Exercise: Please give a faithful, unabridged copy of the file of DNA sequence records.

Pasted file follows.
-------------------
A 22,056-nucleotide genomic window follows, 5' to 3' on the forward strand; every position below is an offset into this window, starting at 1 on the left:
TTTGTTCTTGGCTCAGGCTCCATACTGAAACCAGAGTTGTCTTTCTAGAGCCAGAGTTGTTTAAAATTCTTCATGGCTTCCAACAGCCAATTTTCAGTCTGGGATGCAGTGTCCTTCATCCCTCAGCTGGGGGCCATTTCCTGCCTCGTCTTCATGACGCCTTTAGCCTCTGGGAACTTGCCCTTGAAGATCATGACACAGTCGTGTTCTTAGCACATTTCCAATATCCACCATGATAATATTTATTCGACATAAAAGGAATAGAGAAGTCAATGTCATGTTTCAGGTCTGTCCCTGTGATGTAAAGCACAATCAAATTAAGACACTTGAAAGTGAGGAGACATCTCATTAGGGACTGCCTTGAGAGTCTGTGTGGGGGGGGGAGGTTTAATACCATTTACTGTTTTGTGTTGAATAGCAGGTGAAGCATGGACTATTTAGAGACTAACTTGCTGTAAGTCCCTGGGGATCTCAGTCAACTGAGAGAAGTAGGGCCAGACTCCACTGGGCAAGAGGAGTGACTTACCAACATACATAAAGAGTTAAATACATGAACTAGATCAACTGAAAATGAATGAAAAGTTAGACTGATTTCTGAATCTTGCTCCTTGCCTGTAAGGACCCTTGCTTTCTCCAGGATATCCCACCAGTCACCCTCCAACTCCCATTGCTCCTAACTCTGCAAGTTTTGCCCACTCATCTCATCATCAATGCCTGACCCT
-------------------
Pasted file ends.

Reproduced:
A 22,056-nucleotide genomic window follows, 5' to 3' on the forward strand; every position below is an offset into this window, starting at 1 on the left:
TTTGTTCTTGGCTCAGGCTCCATACTGAAACCAGAGTTGTCTTTCTAGAGCCAGAGTTGTTTAAAATTCTTCATGGCTTCCAACAGCCAATTTTCAGTCTGGGATGCAGTGTCCTTCATCCCTCAGCTGGGGGCCATTTCCTGCCTCGTCTTCATGACGCCTTTAGCCTCTGGGAACTTGCCCTTGAAGATCATGACACAGTCGTGTTCTTAGCACATTTCCAATATCCACCATGATAATATTTATTCGACATAAAAGGAATAGAGAAGTCAATGTCATGTTTCAGGTCTGTCCCTGTGATGTAAAGCACAATCAAATTAAGACACTTGAAAGTGAGGAGACATCTCATTAGGGACTGCCTTGAGAGTCTGTGTGGGGGGGGGAGGTTTAATACCATTTACTGTTTTGTGTTGAATAGCAGGTGAAGCATGGACTATTTAGAGACTAACTTGCTGTAAGTCCCTGGGGATCTCAGTCAACTGAGAGAAGTAGGGCCAGACTCCACTGGGCAAGAGGAGTGACTTACCAACATACATAAAGAGTTAAATACATGAACTAGATCAACTGAAAATGAATGAAAAGTTAGACTGATTTCTGAATCTTGCTCCTTGCCTGTAAGGACCCTTGCTTTCTCCAGGATATCCCACCAGTCACCCTCCAACTCCCATTGCTCCTAACTCTGCAAGTTTTGCCCACTCATCTCATCATCAATGCCTGACCCT